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Improvising with vegetables

June 6, 2010

For me, cooking is all about improvisation. Sure, I have recipes I regularly follow, but when it comes to cooking (not baking), I generally look in the fridge, look in the cupboard, and throw together a meal. My big skillet and large, heavy-bottomed stockpots are my best friends.

Case in point: a volunteer at the museum I work at offered to share some of her CSA with me. Her significant other apparently always gets the biggest share, despite the fact that it’s just the two of them at home. So yesterday I scored half a head of bok choy, which is also called Chinese cabbage. It’s a brassica, but tastes and looks sort of like Swiss chard, except with very large, white stems, about the size of large celery stalks. It tastes very mild, especially when cooked.

I also had a giant bag of fresh green beans languishing in the fridge, a few sausages to use up, beans in the cupboard, and onions in the dark recess of a brown paper bag. So I made this:

Greens, Beans, and Sausage Skillet:

1 a small onion, roughly chopped
glug olive oil
1 lb green beans, washed, trimmed, and snapped in half
4-6 leaves bok choy, washed and sliced
4 smoked sausage links, sliced lengthwise and sliced into half moons
1 can white beans (I used great northern)
a sprinkling of shredded Italian cheeses (parmesan, asiago, mozzarella, or a mix)
ground black pepper

In a large stock pot, saute the onion until translucent. Then add green beans, bok choy, and sausage. Saute until bok choy is tender (you’ll want the green beans to stay crisp). Drain as much of the liquid as you can off of the beans. Add to the pot with a splash of water and the cheese. Stir well until heated through and cheese and water have melted into a sauce. Add pepper. DO NOT ADD SALT. The sausage and cheeses are plenty salty already. Serves 4-6 as a main dish.

Please note that this recipe is an approximation and I essentially made it in two halves. Feel free to halve the recipe. If you like more beans, keep the whole can of beans, even if you halve the recipe.

See? Isn’t it pretty? Some of the green beans are more olive-y because they were leftover from dinner the other night. Ditto the beans.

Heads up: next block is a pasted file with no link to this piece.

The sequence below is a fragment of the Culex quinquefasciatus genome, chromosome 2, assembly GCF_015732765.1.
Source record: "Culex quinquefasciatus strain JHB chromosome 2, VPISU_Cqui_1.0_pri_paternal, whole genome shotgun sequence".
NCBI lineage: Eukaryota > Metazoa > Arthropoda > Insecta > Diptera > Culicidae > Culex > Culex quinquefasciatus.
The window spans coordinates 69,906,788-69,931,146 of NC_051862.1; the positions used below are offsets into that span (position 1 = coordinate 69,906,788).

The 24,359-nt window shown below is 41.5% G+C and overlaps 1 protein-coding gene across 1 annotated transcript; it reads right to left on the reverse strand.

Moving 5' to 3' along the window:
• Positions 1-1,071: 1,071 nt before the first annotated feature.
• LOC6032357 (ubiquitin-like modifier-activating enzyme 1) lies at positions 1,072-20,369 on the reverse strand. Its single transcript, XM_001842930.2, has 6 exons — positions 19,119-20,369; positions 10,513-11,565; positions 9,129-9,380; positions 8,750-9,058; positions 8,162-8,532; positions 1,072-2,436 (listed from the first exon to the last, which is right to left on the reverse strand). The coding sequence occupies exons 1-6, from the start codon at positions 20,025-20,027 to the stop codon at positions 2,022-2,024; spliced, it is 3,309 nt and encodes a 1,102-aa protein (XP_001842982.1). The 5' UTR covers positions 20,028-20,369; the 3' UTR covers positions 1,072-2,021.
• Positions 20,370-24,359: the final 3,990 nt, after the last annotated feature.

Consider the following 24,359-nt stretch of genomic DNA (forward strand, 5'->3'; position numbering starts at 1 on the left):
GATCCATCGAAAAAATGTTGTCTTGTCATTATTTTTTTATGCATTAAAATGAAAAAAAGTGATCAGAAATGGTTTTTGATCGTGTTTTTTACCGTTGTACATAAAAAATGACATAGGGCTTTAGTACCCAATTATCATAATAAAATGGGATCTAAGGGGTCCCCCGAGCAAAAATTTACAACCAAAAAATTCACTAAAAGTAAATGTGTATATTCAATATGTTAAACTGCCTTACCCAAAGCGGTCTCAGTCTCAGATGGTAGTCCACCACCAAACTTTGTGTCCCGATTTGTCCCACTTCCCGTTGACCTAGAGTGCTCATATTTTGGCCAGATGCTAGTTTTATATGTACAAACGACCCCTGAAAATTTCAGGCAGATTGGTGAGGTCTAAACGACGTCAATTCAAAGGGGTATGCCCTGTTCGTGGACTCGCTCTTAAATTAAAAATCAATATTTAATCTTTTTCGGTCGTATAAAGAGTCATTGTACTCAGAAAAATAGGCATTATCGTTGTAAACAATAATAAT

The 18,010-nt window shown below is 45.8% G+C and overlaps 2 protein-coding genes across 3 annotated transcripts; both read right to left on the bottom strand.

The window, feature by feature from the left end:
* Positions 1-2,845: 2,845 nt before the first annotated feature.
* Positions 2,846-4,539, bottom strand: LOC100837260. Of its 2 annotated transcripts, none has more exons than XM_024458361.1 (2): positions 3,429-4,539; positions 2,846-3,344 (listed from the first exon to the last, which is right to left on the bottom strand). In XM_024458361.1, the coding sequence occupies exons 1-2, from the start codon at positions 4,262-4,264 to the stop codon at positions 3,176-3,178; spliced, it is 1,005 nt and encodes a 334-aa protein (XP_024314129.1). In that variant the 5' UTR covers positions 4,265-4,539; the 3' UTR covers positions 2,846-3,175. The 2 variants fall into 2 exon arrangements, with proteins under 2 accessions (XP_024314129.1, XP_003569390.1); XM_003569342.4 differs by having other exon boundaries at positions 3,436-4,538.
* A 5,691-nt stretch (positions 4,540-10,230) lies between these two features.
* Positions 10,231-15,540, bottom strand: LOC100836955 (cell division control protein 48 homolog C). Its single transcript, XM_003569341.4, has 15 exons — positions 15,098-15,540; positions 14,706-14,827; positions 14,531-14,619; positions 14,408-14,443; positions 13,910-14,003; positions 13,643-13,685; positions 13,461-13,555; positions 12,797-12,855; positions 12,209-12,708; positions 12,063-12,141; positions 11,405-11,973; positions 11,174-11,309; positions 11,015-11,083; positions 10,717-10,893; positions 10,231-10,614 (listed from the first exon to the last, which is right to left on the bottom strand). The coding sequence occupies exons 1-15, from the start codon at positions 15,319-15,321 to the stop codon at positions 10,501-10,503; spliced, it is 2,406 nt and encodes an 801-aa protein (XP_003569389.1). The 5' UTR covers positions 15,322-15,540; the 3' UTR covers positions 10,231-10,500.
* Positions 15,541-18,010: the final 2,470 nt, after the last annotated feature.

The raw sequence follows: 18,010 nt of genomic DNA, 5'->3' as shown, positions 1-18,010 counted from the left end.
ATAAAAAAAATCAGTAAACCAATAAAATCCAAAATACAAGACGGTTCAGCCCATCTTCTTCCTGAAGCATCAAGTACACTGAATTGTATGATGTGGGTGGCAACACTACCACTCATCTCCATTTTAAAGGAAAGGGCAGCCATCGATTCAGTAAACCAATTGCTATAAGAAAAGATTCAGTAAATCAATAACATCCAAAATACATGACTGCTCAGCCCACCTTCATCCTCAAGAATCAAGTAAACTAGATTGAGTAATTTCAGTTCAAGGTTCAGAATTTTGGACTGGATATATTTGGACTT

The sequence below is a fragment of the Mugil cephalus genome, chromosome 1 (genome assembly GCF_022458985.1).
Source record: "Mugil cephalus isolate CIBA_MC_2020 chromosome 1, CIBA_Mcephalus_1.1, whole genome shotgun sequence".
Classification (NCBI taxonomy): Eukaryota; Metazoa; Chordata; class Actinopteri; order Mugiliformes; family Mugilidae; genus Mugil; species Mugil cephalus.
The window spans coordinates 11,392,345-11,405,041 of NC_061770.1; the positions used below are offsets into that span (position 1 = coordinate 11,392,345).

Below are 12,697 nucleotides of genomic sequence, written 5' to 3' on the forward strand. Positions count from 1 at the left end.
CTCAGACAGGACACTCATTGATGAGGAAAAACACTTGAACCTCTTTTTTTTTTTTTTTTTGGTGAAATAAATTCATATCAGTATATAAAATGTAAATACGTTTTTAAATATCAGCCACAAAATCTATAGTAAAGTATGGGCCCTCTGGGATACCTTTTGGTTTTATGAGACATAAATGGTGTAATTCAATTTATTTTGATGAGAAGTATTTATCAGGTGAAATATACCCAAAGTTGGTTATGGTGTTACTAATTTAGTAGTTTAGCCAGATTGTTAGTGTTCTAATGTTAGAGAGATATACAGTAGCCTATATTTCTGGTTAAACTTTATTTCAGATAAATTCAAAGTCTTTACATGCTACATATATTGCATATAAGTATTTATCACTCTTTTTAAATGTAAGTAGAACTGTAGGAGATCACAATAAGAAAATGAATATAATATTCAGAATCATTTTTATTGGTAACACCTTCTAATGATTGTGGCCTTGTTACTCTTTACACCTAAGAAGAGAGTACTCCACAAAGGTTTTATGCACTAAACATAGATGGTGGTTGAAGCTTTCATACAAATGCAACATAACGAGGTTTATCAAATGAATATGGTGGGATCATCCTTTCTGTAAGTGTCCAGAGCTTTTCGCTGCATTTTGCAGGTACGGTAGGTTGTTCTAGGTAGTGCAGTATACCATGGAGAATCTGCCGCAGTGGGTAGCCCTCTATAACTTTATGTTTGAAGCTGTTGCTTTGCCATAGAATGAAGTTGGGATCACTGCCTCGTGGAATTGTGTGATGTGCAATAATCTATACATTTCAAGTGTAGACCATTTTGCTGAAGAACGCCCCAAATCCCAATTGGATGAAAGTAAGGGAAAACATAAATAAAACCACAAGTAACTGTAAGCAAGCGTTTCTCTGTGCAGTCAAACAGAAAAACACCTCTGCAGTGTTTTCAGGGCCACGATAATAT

I also made clafoutis, despite the heat. Clafoutis is a French dessert similar to flan or quiche, but creamy and sweet and featuring summer fruit. It’s my favorite summer dessert, besides ice cream, and is the perfect way to showcase berries and summer pit fruits. Like peaches, which is what I used today.

It gets all puffy when you bake it...

... and then it deflates when it cools. Neat!

Clafoutis is perfect for eating out-of-hand when cool. It’s a little sticky, but sooo good. In fact, I just ate most of a wedge. Despite the fact that the boy is not home yet and we’ll be eating dinner when he gets home. 🙂

It’s a very simple dessert. I love simple desserts. The eggy/cakey/custardy part is very smooth and just a little sweet and flavored with vanilla. Which is the perfect foil for unsweetened fruit. You can use any kind of fruit, just make sure it’s soft. So pit fruit like plums, peaches, apricots, and cherries are perfect, as are berries. Although maybe not strawberries as they are kind of watery. You could even use canned fruit or preserves. I wouldn’t recommend apples, just because I don’t think the texture would go together, though ripe, soft-variety pears (like Anjou, but not Bosc) might be nice. I also wouldn’t recommend acidic fruit like citrus fruits or pineapple as they may curdle the eggs.

I’ve made clafoutis many, many times before with a variety of fruit, including rhubarb, which is one of my favorites. You can see the recipe here. It’s very easy, requiring only one bowl, a pie plate, and a whisk for tools. And very fast to put in the oven, though it takes about 45 minutes to bake.

Okay, time to go watch Dr. Who. On BBC America On Demand. Sometimes I really, really like premium cable. 🙂

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